Theological Illusions

There is, to be sure, a theological illusion abroad…which conveys the impression that, with the Holy Scriptures in hand, one can independently construct theology…This illusion is a denial of the historic and organic character of theology, and for this reason is inwardly untrue.  No theologian following the direction of his own compass would ever have found by himself what he now confesses and defends on the ground of Holy Scripture.  By far the largest part of his results is adopted by him from theological tradition, and even the proofs he cites from Scripture, at least as a rule, have not been discovered by himself, but have been suggested to him by his predecessors.

– Abraham Kuyper

as quoted by Horton, Michael, Ordinary: Sustainable Faith in a Radical, Restless World; Zondervan; copyright 214; Kindle Edition; page 71

The Challenge of Church Unity

After all, the cult of the Next Big Thing is always the assertion of a new generation of emerging adults.  Movements are largely youth-driven, whereas institutions are usually run by elders.  The challenge, especially in the church where we are drawn together in Christ from different ethnicities, socioeconomic backgrounds, and generations, is to be “eager to maintain the unity of the Spirit in the bond of peace” (Ephesians 4:3).

– Horton, Michael, Ordinary: Sustainable Faith in a Radical, Restless World; Zondervan; copyright 214; Kindle Edition; page 69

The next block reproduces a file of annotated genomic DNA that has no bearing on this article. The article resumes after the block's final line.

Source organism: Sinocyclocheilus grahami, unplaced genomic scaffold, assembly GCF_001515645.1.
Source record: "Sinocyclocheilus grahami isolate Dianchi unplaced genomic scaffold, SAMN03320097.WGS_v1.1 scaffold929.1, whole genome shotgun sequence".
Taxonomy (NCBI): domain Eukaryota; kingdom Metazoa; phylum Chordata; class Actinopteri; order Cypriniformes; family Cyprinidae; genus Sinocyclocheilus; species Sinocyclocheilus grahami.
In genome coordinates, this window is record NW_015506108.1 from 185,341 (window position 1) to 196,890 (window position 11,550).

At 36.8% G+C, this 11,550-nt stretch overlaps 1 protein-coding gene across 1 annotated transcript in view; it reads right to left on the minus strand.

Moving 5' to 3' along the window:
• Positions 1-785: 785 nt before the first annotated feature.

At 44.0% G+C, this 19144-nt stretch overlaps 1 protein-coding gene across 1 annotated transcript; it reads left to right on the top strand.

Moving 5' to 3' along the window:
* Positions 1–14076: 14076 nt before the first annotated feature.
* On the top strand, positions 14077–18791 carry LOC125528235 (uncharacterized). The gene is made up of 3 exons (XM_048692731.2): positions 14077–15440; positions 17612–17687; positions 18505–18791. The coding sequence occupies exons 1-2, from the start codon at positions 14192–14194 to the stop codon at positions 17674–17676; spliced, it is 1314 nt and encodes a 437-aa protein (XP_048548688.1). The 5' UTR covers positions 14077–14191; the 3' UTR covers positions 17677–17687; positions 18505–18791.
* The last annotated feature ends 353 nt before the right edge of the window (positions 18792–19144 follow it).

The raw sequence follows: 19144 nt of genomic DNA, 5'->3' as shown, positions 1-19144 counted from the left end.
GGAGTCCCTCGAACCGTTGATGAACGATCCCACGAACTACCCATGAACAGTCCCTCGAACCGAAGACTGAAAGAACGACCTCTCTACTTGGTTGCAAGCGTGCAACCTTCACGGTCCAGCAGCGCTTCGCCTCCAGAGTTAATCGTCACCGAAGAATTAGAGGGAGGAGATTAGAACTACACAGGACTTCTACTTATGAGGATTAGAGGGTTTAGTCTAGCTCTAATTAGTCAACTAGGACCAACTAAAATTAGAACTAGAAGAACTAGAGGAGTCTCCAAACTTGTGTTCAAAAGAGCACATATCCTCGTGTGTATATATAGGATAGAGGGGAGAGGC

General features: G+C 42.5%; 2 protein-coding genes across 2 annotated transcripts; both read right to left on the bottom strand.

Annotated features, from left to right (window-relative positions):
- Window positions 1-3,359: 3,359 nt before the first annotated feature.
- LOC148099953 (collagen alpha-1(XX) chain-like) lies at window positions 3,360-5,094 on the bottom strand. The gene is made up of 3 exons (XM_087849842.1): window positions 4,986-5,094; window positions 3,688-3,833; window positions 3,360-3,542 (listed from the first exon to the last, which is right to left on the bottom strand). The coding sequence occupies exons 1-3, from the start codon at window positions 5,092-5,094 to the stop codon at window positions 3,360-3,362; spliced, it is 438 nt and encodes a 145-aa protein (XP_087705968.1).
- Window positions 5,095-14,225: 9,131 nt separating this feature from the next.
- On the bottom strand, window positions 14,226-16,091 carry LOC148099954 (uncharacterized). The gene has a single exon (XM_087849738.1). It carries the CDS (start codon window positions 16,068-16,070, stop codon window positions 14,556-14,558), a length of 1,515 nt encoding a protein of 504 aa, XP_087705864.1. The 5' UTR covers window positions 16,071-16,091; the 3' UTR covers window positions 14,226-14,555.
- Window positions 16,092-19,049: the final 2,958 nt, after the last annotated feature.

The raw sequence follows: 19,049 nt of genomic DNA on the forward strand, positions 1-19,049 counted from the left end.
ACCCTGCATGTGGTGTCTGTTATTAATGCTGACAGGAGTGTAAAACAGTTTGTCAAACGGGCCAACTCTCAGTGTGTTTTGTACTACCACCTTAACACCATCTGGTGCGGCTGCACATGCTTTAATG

Each Generation Razes the Empire of the One Before It to the Ground and Started Over

Enamored of its reported amazingness, each generation razes the empire to its foundations and starts over until the next generation has its own go at it.  This means, of course, that everyone born of a woman must feel deep inside the primal duty to shake things up.

The problem is that there is little left rebel against – and certainly little that has been around long enough to represent a tradition to overthrow.  No longer stone fortresses, our “Bastilles” become Styrofoam sets on a Disney stage.  The reforming of something substantial has enduring influence.  But perpetual reinvention dooms cultures – and churches – to passing shadows of momentary glamour with few lasting legacies beyond the trivial.  How can I say that with so much confidence?  Because the engineers and marketers of each new movement themselves report with thorough analysis the demise of the one that just preceded theirs.

– Horton, Michael, Ordinary: Sustainable Faith in a Radical, Restless World; Zondervan; copyright 214; Kindle Edition; page 67-68

 

 

Youthful Passions vs. Adult Roles

Instead of allowing youthful passion for the new and revolutionary to dominate our families and churches, let’s begin to recover our role as adults who discover and then hand over hidden treasures that we’ve been stumbling over each day in our own flight from the ordinary.

– Horton, Michael, Ordinary: Sustainable Faith in a Radical, Restless World; Zondervan; copyright 214; Kindle Edition; page 65

Weeding Out Less Edifying “Christian” Songs

The key to maturity is time and community.  Discernment takes time and a lot of godly input spanning generations and ethnicities.  There’s a reason why the Psalms have been sung for thousands of years, and why many young people still know “Amazing Grace,” even if they barely know “Shine, Jesus, Shine” and have never (happily) ever heard of “In the Garden.”  A consensus of believers in churches over a few generations has a way of weeding out the less edifying songs.